Let’s face it. Ritz Crackers have never lived up to their name. If you live in a wealthy, gated community and you offer Ritz Crackers to your haughty guests, you will probably be punished by the neighborhood association and banned for life from any ritzy activities, like dinner parties, hunting endangered species, orgies, or whatever rich people in gated communities do for fun. They’re a step above saltines and oyster crackers, but many steps below any cracker found next to the Stinking Bishop and Neufchâtel cheeses.

Not even serving the new Ritz Cracker varieties — Garlic Butter and Honey Wheat — could prevent rich folks from getting banned from their neighborhood polo match or losing their opportunity to be a part of a human hunting expedition on a private island in the Bahamas.

Honey Wheat Ritz Crackers appear to be “healthy” because it has the word “wheat” in its name and each cracker provides one gram of whole grain, which allows eaters to physically count the number of whole grain they’re consuming. So if you want to get the daily recommended 48 grams of whole grain by eating nothing but Honey Wheat Ritz Crackers, you’ll have to eat one and a half of the four sleeves in the Ritz box.

Or, if eating 48 crackers in one sitting isn’t your thing, you could also eat six bowls of Lucky Charms.

The Honey Wheat Ritz Crackers have a decent sweet and salty flavor, but I thought the honey flavor could’ve been amped up a little. Its sweetness is light enough that I don’t think a bee would touch it with a 10-foot stinger. I think it tastes like another Nabisco cracker, but because they produce enough cracker varieties to dry my mouth if I were to either eat them all one after another or say their names one after another, I’m not sure which one it is. Also, the whole grain is a little noticeable in the cracker’s flavor and texture.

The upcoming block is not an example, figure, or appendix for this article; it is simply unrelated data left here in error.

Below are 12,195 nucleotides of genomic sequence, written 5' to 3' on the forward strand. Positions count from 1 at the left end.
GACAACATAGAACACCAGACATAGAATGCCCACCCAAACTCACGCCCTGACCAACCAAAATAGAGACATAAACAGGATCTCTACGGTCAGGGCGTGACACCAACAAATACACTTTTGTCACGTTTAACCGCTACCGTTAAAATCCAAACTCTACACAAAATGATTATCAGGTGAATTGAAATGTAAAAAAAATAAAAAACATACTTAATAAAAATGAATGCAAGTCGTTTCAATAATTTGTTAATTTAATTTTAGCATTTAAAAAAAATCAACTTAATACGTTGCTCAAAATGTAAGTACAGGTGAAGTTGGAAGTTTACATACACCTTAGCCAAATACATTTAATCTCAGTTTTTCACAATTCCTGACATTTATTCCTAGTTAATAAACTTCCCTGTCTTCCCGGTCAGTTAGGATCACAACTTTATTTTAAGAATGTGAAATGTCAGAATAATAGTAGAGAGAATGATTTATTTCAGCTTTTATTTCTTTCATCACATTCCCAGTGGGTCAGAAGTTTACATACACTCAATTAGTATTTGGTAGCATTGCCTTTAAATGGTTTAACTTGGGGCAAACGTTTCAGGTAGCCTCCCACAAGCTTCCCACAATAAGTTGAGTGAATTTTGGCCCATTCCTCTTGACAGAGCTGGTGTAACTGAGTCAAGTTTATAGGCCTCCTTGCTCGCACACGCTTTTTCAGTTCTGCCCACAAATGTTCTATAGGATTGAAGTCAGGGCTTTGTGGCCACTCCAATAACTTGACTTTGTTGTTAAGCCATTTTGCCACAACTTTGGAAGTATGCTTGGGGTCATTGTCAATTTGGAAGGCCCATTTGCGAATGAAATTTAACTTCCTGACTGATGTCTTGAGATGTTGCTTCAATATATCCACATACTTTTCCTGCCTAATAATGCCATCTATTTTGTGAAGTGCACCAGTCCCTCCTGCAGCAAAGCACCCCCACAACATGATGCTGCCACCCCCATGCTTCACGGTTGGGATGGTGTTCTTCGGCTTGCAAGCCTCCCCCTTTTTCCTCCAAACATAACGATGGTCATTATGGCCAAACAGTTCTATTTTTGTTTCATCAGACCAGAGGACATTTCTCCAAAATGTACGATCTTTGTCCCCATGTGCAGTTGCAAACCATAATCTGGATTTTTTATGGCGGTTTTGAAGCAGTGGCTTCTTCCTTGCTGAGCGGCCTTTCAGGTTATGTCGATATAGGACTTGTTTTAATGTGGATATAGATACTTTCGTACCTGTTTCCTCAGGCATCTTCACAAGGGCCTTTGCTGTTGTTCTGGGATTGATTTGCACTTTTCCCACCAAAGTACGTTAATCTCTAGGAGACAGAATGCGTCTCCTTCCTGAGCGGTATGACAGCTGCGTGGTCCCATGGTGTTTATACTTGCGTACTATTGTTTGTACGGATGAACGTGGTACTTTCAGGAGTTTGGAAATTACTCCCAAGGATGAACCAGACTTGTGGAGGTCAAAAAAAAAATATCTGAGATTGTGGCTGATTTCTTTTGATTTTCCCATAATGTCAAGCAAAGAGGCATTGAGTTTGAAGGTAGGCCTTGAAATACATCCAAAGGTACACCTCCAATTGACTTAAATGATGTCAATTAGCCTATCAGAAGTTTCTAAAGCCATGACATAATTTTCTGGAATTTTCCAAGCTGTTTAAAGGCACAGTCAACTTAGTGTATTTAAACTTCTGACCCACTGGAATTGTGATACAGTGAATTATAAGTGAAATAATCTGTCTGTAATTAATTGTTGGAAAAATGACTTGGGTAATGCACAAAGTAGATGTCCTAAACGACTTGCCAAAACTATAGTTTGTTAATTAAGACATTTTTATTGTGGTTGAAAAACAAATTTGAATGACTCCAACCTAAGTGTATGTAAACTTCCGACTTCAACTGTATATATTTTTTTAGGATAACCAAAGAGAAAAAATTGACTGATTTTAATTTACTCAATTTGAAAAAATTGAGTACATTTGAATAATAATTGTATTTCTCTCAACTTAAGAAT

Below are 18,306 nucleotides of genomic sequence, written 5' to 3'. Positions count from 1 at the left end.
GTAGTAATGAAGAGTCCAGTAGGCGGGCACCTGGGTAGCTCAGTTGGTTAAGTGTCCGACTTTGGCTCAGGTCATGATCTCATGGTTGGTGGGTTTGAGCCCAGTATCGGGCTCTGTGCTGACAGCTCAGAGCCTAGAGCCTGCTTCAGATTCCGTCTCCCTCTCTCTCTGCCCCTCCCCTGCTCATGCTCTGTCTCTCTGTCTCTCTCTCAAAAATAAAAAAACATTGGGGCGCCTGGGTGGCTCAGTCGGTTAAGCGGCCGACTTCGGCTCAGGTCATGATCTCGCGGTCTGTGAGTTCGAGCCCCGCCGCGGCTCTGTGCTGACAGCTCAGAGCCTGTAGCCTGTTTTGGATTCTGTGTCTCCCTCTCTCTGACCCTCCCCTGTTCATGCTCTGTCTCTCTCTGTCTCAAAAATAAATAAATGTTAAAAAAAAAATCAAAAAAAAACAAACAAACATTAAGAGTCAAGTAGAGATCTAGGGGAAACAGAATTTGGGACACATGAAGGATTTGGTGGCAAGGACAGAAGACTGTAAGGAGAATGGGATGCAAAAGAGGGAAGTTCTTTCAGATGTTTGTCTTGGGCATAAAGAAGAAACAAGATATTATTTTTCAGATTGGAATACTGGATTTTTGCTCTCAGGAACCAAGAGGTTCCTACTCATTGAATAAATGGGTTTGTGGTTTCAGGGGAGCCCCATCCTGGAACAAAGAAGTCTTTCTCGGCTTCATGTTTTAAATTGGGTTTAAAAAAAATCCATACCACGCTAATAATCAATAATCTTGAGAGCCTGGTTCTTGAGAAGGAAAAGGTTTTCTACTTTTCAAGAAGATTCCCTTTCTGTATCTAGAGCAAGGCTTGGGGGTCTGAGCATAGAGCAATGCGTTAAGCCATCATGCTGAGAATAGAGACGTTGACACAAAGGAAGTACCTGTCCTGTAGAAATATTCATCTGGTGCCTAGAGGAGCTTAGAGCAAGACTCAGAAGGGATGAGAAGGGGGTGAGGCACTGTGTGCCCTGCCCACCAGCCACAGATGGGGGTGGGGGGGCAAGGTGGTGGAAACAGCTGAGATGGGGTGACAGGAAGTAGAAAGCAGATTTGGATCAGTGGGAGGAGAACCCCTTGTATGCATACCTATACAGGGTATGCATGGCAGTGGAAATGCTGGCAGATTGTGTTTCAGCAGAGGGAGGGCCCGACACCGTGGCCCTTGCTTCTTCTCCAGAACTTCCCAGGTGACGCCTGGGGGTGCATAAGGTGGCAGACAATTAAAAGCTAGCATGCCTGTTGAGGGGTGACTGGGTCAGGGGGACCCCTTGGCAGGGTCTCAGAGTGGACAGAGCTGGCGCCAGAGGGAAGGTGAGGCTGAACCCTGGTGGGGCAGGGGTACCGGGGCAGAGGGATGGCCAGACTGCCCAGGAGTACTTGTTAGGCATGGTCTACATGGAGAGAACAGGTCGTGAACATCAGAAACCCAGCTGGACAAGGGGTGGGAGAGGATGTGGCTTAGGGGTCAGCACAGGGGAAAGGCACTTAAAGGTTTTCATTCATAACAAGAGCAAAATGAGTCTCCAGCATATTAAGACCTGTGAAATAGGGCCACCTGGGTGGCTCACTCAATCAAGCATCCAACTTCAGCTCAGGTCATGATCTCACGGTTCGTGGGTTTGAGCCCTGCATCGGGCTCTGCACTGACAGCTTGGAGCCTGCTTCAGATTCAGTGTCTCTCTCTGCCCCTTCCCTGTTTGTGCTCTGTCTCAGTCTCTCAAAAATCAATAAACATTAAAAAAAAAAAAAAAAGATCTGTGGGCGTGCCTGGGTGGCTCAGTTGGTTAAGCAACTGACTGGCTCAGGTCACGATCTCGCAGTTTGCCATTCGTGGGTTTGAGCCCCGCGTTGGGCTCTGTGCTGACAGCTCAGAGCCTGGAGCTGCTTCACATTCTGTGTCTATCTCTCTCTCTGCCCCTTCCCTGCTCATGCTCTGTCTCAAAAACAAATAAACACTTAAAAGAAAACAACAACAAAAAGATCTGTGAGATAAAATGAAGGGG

I think the Garlic Butter Ritz Crackers taste slightly better than the Honey Wheat. Although, at times, the cracker’s garlic flavor confused my tongue into thinking I was eating something slightly burnt. But then again, maybe me tasting something burnt could just be a symptom of a rare medical condition.

Or maybe I watch too much House, M.D..

The pleasant garlic flavor is mild and does linger in your mouth after eating them, so I’d recommend having a mint or piece of gum afterwards.

Or stop being a mouthbreather.

(Nutrition Facts – 5 crackers – Garlic Butter – 80 calories, 4 grams of fat, 1 gram of saturated fat, 0 grams of trans fat*, 2 grams of polyunsaturated fat, 1 gram of monounsaturated fat, 110 milligrams of sodium, 10 grams of carbohydrates, 0 grams of fiber, 1 gram of sugar, and less than 1 gram of protein. Honey Wheat – 80 calories, 4 grams of fat, 1 gram of saturated fat, 0 grams of trans fat*, 2 grams of polyunsaturated fat, 0.5 grams of monounsaturated fat, 110 milligrams of sodium, 10 grams of carbohydrates, less than 1 gram of fiber, 2 grams of sugar, and 1 gram of protein.)

*Uses partially hydrogenated cottonseed oil

Item: Ritz Crackers (Garlic Butter and Honey Wheat)
Price: $3.00 each (on sale)
Size: 15.1 ounces
Purchased at: Safeway
Rating: 7 out of 10 (Garlic Butter)
Rating: 6 out of 10 (Honey Wheat)
Pros: Garlic Butter has a pleasant garlic flavor. Honey Wheat has a decent sweet and salty flavor. Honey Wheat provides 1 gram of whole grain in each cracker. Funny cheese names.
Cons: Uses partially hydrogenated oil. Honey flavor could’ve been amped up a little. Self-diagnosing yourself. Can’t stare at Dr. Cuddy’s cleavage on House anymore. Gated communities.